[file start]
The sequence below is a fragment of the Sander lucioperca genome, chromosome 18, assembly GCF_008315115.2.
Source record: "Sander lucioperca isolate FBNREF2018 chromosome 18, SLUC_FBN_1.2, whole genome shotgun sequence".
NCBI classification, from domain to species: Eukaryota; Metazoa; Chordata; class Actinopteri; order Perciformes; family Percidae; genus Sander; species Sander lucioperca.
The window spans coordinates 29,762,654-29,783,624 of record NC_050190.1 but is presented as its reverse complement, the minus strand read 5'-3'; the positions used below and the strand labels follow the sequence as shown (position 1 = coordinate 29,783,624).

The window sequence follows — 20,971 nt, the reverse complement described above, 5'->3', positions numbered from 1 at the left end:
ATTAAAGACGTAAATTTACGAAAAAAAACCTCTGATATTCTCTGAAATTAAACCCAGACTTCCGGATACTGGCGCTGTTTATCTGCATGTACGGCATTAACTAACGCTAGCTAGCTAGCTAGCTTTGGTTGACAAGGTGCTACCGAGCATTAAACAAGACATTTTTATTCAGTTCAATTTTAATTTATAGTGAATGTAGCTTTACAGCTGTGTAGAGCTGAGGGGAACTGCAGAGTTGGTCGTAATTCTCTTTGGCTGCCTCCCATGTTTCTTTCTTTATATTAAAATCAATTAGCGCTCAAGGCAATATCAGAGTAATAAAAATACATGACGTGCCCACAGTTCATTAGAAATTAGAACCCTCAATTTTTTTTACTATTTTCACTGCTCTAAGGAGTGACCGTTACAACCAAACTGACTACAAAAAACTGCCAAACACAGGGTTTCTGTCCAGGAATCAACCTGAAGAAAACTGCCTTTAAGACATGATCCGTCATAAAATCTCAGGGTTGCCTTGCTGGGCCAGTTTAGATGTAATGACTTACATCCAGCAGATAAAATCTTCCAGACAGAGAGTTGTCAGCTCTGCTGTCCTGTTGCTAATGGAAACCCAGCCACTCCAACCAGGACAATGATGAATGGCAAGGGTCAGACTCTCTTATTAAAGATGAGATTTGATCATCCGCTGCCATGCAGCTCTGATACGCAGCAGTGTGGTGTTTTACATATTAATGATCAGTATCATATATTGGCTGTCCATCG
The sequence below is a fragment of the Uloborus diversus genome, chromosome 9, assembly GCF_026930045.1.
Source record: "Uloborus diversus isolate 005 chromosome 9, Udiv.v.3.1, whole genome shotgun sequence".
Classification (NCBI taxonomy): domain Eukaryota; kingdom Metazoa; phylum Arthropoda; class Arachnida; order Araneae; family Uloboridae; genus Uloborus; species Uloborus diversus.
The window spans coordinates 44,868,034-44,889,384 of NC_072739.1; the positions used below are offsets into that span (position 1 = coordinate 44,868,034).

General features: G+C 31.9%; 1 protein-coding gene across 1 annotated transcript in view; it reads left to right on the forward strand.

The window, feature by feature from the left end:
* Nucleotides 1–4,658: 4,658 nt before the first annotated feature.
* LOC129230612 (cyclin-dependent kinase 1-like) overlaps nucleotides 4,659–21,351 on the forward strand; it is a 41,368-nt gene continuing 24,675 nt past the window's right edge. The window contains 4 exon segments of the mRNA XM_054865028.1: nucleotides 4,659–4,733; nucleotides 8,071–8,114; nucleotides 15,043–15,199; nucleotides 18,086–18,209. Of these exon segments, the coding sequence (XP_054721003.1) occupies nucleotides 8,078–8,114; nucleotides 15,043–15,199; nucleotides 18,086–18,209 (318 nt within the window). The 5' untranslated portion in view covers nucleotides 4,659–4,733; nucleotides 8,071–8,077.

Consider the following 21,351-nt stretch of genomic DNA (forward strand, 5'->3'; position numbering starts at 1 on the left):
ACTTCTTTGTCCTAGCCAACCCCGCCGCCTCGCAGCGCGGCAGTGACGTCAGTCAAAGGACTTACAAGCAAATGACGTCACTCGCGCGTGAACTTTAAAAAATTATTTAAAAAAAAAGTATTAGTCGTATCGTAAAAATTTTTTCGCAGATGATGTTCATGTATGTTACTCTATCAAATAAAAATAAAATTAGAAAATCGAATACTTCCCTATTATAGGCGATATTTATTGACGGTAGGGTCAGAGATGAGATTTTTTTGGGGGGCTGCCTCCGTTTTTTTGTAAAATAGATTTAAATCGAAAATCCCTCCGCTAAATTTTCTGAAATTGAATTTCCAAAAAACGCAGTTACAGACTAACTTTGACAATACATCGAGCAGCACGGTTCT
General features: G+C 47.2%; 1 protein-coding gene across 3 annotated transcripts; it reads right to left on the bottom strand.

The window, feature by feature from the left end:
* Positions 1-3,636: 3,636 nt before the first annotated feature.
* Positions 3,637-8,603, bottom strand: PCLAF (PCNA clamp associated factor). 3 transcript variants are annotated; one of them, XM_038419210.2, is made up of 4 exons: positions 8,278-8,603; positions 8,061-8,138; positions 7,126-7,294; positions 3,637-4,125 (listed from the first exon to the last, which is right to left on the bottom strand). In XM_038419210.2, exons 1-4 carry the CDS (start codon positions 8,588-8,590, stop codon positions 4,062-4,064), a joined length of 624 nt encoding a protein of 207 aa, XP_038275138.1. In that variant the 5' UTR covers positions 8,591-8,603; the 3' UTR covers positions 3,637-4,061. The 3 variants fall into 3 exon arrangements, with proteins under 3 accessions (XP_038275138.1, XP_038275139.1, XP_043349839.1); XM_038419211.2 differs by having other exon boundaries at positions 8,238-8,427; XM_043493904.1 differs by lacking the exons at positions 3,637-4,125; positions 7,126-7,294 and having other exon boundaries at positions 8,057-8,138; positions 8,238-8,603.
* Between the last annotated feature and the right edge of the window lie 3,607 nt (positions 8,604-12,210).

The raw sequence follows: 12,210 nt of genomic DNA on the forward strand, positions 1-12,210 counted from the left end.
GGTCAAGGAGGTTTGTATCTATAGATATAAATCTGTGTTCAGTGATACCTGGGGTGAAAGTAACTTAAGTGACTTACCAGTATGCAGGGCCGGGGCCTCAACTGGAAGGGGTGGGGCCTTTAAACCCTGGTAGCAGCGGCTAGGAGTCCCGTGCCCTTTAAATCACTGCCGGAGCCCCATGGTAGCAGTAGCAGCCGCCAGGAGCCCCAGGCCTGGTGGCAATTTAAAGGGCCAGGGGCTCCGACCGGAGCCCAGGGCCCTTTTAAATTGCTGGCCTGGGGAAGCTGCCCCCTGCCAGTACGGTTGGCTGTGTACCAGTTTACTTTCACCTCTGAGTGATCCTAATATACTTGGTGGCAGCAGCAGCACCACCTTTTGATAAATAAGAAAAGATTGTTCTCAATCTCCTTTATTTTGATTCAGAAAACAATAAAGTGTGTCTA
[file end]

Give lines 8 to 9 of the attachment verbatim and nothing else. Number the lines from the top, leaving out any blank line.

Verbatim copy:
Source record: "Uloborus diversus isolate 005 chromosome 9, Udiv.v.3.1, whole genome shotgun sequence".
Classification (NCBI taxonomy): domain Eukaryota; kingdom Metazoa; phylum Arthropoda; class Arachnida; order Araneae; family Uloboridae; genus Uloborus; species Uloborus diversus.